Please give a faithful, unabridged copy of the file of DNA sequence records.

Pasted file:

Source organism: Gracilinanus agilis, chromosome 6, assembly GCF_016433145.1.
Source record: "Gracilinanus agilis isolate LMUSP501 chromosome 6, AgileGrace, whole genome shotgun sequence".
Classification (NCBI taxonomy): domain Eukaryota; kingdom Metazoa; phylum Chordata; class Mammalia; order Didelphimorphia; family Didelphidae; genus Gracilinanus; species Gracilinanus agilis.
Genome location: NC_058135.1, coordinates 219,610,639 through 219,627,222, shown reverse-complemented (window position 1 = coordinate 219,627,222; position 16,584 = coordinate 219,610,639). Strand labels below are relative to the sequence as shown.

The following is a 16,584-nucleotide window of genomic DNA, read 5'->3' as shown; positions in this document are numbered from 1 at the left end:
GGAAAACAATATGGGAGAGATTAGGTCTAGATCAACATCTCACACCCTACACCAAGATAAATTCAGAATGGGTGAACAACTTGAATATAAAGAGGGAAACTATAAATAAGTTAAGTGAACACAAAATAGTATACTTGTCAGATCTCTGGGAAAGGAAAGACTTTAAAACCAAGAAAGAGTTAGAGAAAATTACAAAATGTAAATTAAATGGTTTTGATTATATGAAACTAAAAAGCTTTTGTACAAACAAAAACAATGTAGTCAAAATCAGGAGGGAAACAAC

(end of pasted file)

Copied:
Source organism: Gracilinanus agilis, chromosome 6, assembly GCF_016433145.1.
Source record: "Gracilinanus agilis isolate LMUSP501 chromosome 6, AgileGrace, whole genome shotgun sequence".
Classification (NCBI taxonomy): domain Eukaryota; kingdom Metazoa; phylum Chordata; class Mammalia; order Didelphimorphia; family Didelphidae; genus Gracilinanus; species Gracilinanus agilis.
Genome location: NC_058135.1, coordinates 219,610,639 through 219,627,222, shown reverse-complemented (window position 1 = coordinate 219,627,222; position 16,584 = coordinate 219,610,639). Strand labels below are relative to the sequence as shown.

The following is a 16,584-nucleotide window of genomic DNA, read 5'->3' as shown; positions in this document are numbered from 1 at the left end:
GGAAAACAATATGGGAGAGATTAGGTCTAGATCAACATCTCACACCCTACACCAAGATAAATTCAGAATGGGTGAACAACTTGAATATAAAGAGGGAAACTATAAATAAGTTAAGTGAACACAAAATAGTATACTTGTCAGATCTCTGGGAAAGGAAAGACTTTAAAACCAAGAAAGAGTTAGAGAAAATTACAAAATGTAAATTAAATGGTTTTGATTATATGAAACTAAAAAGCTTTTGTACAAACAAAAACAATGTAGTCAAAATCAGGAGGGAAACAAC